Air purifier recall plan botched, says ministry

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Air purifier recall plan botched, says ministry

The Ministry of Environment admitted it botched an extensive recall plan for filters for air purifiers and air-conditioners that it said could be toxic.

One major filter didn’t contain the toxic chemical substance, Octylisothiazolinone (OIT), that the ministry said it did.

The blunder is a major embarrassment and only deepens the public’s distrust after the Oxy humidifier sterilizer scandal, which killed at least 73 Koreans and sickened more than 100. Customers used humidifier sterilizers to improve their health and that of their families, but they were toxic.

On Wednesday, the government said it would recall air purification products and air-conditioning systems after OIT was discovered in the filters.

The Ministry of Environment released a list of filters that contained the toxic chemical and said almost all were manufactured by 3M. The filters were used in air purifiers made by popular brands including Cuckoo, LG, Samsung and Coway.
The ministry announced Friday that several products would be taken off the list because OIT wasn’t discovered in their filters. Eighteen products that are made domestically but exported were also struck from the recall list because they fall outside the authority’s jurisdiction.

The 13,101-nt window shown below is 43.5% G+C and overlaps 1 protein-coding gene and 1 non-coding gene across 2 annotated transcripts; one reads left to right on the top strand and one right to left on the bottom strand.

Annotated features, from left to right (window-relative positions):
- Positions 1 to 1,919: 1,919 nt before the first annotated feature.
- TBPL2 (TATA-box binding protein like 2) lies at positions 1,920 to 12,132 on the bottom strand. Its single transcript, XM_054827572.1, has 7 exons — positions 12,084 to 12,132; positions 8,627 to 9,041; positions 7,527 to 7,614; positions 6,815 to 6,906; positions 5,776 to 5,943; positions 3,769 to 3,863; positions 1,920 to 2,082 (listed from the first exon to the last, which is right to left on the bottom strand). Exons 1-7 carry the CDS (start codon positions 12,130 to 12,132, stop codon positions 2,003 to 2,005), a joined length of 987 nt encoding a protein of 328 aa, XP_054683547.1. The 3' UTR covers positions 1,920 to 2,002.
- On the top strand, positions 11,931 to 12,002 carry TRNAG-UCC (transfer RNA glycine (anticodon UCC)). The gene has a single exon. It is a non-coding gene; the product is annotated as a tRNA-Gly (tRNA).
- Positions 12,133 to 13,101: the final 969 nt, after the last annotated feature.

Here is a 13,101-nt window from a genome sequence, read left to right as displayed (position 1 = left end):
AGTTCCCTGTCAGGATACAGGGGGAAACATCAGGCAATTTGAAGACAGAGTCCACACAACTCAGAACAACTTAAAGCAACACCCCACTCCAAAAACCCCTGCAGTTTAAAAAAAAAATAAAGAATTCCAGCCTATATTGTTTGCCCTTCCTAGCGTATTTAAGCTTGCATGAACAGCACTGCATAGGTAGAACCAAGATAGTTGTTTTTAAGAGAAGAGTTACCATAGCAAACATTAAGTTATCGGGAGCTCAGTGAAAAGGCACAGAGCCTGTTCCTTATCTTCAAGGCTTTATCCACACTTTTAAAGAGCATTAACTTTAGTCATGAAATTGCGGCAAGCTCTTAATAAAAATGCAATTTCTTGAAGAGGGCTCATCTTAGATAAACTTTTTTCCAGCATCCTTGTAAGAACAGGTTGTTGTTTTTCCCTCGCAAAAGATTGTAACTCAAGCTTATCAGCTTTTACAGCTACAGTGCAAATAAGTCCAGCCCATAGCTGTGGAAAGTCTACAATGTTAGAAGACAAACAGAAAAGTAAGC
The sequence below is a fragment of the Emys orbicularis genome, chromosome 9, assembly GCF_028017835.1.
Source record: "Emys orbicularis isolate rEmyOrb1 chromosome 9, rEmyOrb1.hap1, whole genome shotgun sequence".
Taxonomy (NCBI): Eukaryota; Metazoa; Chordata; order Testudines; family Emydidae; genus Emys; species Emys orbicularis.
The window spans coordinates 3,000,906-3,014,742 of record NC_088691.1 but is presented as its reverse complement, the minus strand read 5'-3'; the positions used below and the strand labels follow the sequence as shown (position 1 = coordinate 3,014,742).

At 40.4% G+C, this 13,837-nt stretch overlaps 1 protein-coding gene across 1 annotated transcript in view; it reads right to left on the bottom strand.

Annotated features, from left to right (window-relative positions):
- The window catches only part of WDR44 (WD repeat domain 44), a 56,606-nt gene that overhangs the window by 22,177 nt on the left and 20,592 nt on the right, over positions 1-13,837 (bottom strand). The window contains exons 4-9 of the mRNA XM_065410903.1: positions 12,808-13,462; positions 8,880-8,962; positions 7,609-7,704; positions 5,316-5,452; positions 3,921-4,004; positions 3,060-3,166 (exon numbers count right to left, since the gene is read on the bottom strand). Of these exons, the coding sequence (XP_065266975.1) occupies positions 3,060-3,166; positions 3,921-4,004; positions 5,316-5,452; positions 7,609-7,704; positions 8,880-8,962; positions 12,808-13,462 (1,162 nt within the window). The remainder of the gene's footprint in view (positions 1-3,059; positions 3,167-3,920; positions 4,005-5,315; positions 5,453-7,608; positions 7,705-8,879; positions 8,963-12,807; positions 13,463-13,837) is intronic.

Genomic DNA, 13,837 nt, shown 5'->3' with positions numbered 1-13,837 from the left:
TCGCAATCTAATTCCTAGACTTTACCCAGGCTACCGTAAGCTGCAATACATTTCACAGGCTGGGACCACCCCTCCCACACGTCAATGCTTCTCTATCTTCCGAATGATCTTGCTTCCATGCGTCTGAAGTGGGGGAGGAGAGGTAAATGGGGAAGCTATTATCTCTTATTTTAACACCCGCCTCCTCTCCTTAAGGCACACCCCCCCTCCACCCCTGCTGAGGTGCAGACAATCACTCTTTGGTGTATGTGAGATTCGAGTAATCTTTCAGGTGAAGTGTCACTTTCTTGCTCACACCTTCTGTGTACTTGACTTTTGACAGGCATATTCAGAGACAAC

In total, 51 air purifier models are on the final list for a recall.

With air-conditioning systems for home use, the environment ministry said it would recall 33 different models.

The filters used in all 84 products were manufactured by 3M.

Of the 51 air purifier models, nearly half were Cuckoo-brand. Others were made by LG, Samsung, Winia, Prexco and Chungho Nise. Among the 33 air-conditioners, LG Electronics had 25 models listed, while Samsung Electronics had eight.

As to why the Environment Ministry failed to get their facts straight from the beginning, an official said the government had received a faulty list from 3M and distributed it to local media without separately checking with the companies who made the machines.

After the news broke, several companies reportedly called the ministry and pointed out errors.

Even as the ministry vowed to clamp down on faulty and possible fatal products, many consumers say they’re far from feeling at ease.
“Until the whole brouhaha settles down,” said Lee Hyung-gyu, 39, who has two daughters enrolled in elementary school, “I’m not turning on my air conditioner. I’ll use natural air-fresheners and rely on fans instead.”

Kim Eun-jee, 45, a mom whose daughter is in middle school, said she had an Oxy humidifier sterilizer in her house before the scandal, but threw it away after reading about its causing of lung diseases.

“I’m not all that comfortable using air-conditioners anymore after that experience, so I use electric fans instead,” said Kim.
Another mom surnamed Kim, 33, who has a 7-month-old baby, said she was planning to purchase an air purifier until several days ago, but decided to abandon the idea after learning about the toxic chemical substance.

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